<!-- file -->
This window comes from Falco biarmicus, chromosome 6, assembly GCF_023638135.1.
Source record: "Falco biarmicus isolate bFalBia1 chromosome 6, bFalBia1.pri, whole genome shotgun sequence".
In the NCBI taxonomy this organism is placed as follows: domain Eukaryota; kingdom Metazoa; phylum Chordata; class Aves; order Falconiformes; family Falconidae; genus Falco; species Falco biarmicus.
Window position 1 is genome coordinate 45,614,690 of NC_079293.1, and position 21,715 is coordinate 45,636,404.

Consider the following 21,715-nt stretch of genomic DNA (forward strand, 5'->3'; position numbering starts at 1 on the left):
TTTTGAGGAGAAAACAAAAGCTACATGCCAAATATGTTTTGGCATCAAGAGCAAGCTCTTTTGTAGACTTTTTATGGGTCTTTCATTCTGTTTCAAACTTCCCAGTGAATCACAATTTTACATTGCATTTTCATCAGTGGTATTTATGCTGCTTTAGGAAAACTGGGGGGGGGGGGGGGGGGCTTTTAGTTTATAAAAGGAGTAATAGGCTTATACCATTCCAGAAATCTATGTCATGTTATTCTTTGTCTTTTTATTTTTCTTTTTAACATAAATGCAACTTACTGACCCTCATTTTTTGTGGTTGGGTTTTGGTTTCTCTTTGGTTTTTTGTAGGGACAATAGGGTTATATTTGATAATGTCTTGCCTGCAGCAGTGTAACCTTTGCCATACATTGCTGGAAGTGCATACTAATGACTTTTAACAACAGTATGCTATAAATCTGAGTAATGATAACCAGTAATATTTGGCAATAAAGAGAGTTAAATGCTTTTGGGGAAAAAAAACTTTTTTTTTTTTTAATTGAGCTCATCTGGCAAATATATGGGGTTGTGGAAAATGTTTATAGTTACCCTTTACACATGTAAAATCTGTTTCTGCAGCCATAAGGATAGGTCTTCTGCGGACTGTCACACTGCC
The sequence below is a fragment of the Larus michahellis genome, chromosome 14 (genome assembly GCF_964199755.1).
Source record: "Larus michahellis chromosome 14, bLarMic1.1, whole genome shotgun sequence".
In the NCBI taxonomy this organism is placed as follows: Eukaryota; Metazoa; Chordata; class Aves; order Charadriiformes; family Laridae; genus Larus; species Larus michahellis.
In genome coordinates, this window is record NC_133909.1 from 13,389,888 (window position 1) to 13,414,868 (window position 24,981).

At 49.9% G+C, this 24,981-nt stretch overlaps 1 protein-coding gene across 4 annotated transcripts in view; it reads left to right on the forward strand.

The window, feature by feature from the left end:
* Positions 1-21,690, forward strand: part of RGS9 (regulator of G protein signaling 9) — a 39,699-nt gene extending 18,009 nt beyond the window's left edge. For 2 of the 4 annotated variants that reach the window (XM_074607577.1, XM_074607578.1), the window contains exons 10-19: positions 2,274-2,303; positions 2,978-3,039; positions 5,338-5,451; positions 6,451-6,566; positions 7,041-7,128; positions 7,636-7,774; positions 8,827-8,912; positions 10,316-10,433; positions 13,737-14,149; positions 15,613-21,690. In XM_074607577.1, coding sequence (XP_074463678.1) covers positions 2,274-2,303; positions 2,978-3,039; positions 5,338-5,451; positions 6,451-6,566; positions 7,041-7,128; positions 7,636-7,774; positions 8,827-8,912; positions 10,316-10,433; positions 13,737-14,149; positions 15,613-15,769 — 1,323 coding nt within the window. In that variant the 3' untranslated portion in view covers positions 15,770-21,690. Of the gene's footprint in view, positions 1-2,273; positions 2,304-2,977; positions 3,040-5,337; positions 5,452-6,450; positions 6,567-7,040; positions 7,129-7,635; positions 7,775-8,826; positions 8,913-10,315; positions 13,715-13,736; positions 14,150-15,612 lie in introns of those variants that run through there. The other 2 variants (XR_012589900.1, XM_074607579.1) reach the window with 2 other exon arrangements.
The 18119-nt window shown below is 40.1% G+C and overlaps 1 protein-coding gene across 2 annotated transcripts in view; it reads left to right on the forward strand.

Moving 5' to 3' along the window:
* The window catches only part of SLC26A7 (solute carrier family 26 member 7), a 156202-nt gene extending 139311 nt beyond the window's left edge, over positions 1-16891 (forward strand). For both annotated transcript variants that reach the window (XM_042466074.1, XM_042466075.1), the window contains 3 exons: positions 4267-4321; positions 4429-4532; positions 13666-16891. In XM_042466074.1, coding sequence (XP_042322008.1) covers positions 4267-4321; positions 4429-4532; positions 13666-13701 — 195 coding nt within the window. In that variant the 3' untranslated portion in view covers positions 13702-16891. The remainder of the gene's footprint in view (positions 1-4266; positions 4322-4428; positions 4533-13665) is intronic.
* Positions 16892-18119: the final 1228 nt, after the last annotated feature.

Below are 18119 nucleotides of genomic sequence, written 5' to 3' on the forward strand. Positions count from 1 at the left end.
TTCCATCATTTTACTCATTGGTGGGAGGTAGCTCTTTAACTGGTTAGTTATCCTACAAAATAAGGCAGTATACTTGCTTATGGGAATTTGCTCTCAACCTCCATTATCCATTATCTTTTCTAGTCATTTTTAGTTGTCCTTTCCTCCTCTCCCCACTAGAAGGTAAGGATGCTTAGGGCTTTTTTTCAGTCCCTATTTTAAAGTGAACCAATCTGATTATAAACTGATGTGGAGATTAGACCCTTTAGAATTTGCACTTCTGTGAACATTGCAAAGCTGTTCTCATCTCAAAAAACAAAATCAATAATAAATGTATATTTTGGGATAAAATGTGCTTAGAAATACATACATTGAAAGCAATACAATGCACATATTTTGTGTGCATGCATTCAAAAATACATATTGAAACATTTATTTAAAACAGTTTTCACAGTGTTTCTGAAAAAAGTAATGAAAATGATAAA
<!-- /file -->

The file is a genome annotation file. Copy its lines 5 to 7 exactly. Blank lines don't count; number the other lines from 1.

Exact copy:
Consider the following 21,715-nt stretch of genomic DNA (forward strand, 5'->3'; position numbering starts at 1 on the left):
TTTTGAGGAGAAAACAAAAGCTACATGCCAAATATGTTTTGGCATCAAGAGCAAGCTCTTTTGTAGACTTTTTATGGGTCTTTCATTCTGTTTCAAACTTCCCAGTGAATCACAATTTTACATTGCATTTTCATCAGTGGTATTTATGCTGCTTTAGGAAAACTGGGGGGGGGGGGGGGGGGCTTTTAGTTTATAAAAGGAGTAATAGGCTTATACCATTCCAGAAATCTATGTCATGTTATTCTTTGTCTTTTTATTTTTCTTTTTAACATAAATGCAACTTACTGACCCTCATTTTTTGTGGTTGGGTTTTGGTTTCTCTTTGGTTTTTTGTAGGGACAATAGGGTTATATTTGATAATGTCTTGCCTGCAGCAGTGTAACCTTTGCCATACATTGCTGGAAGTGCATACTAATGACTTTTAACAACAGTATGCTATAAATCTGAGTAATGATAACCAGTAATATTTGGCAATAAAGAGAGTTAAATGCTTTTGGGGAAAAAAAACTTTTTTTTTTTTTAATTGAGCTCATCTGGCAAATATATGGGGTTGTGGAAAATGTTTATAGTTACCCTTTACACATGTAAAATCTGTTTCTGCAGCCATAAGGATAGGTCTTCTGCGGACTGTCACACTGCC
The sequence below is a fragment of the Larus michahellis genome, chromosome 14 (genome assembly GCF_964199755.1).